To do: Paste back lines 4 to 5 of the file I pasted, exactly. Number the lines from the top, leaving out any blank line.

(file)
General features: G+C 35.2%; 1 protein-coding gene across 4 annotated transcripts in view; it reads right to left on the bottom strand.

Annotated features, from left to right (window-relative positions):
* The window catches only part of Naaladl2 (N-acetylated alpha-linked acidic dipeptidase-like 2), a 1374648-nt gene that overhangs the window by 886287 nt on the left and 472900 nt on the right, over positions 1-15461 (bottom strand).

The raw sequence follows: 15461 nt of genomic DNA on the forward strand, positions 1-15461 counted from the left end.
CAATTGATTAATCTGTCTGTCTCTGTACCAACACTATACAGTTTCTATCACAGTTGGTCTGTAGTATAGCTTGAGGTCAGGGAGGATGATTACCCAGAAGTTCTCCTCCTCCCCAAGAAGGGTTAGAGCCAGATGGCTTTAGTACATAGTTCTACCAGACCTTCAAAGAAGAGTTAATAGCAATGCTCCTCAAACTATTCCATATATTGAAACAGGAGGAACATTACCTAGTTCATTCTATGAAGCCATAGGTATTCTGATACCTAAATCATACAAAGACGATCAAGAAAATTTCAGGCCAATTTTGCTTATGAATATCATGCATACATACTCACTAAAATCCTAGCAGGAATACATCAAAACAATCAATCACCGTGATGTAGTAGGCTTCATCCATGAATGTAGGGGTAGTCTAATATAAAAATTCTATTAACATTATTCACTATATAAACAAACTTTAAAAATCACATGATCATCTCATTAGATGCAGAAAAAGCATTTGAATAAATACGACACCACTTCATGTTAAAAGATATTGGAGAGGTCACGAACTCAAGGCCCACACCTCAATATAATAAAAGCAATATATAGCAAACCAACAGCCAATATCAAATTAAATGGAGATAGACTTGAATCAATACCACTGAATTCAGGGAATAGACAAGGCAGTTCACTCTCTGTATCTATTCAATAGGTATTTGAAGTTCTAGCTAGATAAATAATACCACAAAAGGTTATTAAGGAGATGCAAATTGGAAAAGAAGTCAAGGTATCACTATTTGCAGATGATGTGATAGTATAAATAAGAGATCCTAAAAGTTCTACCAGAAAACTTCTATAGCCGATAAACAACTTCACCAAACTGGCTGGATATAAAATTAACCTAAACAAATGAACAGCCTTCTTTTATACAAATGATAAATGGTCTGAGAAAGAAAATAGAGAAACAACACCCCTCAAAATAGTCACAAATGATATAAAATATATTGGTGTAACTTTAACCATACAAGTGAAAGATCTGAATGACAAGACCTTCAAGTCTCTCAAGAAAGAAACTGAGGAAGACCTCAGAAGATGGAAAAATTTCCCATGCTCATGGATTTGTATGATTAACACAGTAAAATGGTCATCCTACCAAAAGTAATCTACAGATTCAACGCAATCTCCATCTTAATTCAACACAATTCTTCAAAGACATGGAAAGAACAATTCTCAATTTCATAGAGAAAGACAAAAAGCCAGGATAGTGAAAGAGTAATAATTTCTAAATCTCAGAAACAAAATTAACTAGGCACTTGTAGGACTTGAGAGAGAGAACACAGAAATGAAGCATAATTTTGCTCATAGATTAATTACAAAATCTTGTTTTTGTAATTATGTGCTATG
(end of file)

The raw sequence follows: 15461 nt of genomic DNA on the forward strand, positions 1-15461 counted from the left end.
CAATTGATTAATCTGTCTGTCTCTGTACCAACACTATACAGTTTCTATCACAGTTGGTCTGTAGTATAGCTTGAGGTCAGGGAGGATGATTACCCAGAAGTTCTCCTCCTCCCCAAGAAGGGTTAGAGCCAGATGGCTTTAGTACATAGTTCTACCAGACCTTCAAAGAAGAGTTAATAGCAATGCTCCTCAAACTATTCCATATATTGAAACAGGAGGAACATTACCTAGTTCATTCTATGAAGCCATAGGTATTCTGATACCTAAATCATACAAAGACGATCAAGAAAATTTCAGGCCAATTTTGCTTATGAATATCATGCATACATACTCACTAAAATCCTAGCAGGAATACATCAAAACAATCAATCACCGTGATGTAGTAGGCTTCATCCATGAATGTAGGGGTAGTCTAATATAAAAATTCTATTAACATTATTCACTATATAAACAAACTTTAAAAATCACATGATCATCTCATTAGATGCAGAAAAAGCATTTGAATAAATACGACACCACTTCATGTTAAAAGATATTGGAGAGGTCACGAACTCAAGGCCCACACCTCAATATAATAAAAGCAATATATAGCAAACCAACAGCCAATATCAAATTAAATGGAGATAGACTTGAATCAATACCACTGAATTCAGGGAATAGACAAGGCAGTTCACTCTCTGTATCTATTCAATAGGTATTTGAAGTTCTAGCTAGATAAATAATACCACAAAAGGTTATTAAGGAGATGCAAATTGGAAAAGAAGTCAAGGTATCACTATTTGCAGATGATGTGATAGTATAAATAAGAGATCCTAAAAGTTCTACCAGAAAACTTCTATAGCCGATAAACAACTTCACCAAACTGGCTGGATATAAAATTAACCTAAACAAATGAACAGCCTTCTTTTATACAAATGATAAATGGTCTGAGAAAGAAAATAGAGAAACAACACCCCTCAAAATAGTCACAAATGATATAAAATATATTGGTGTAACTTTAACCATACAAGTGAAAGATCTGAATGACAAGACCTTCAAGTCTCTCAAGAAAGAAACTGAGGAAGACCTCAGAAGATGGAAAAATTTCCCATGCTCATGGATTTGTATGATTAACACAGTAAAATGGTCATCCTACCAAAAGTAATCTACAGATTCAACGCAATCTCCATCTTAATTCAACACAATTCTTCAAAGACATGGAAAGAACAATTCTCAATTTCATAGAGAAAGACAAAAAGCCAGGATAGTGAAAGAGTAATAATTTCTAAATCTCAGAAACAAAATTAACTAGGCACTTGTAGGACTTGAGAGAGAGAACACAGAAATGAAGCATAATTTTGCTCATAGATTAATTACAAAATCTTGTTTTTGTAATTATGTGCTATG